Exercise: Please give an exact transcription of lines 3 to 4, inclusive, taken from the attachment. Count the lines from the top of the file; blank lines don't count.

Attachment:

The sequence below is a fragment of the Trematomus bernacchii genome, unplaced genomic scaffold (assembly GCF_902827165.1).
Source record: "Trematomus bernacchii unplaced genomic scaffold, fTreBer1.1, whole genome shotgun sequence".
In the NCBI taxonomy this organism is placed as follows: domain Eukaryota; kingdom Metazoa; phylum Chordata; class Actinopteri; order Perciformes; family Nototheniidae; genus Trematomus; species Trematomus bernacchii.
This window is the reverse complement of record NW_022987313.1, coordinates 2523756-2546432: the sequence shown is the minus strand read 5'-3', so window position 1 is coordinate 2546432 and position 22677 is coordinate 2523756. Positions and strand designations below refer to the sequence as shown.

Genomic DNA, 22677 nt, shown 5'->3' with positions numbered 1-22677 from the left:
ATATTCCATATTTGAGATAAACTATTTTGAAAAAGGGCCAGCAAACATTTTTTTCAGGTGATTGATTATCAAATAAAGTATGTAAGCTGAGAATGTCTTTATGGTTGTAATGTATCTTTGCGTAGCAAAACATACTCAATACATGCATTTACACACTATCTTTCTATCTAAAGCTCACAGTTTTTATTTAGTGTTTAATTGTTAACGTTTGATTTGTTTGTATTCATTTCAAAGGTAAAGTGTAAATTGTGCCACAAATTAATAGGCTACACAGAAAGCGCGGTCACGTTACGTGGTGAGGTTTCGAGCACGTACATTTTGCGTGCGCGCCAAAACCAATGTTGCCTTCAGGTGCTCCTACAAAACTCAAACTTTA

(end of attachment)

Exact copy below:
In the NCBI taxonomy this organism is placed as follows: domain Eukaryota; kingdom Metazoa; phylum Chordata; class Actinopteri; order Perciformes; family Nototheniidae; genus Trematomus; species Trematomus bernacchii.
This window is the reverse complement of record NW_022987313.1, coordinates 2523756-2546432: the sequence shown is the minus strand read 5'-3', so window position 1 is coordinate 2546432 and position 22677 is coordinate 2523756. Positions and strand designations below refer to the sequence as shown.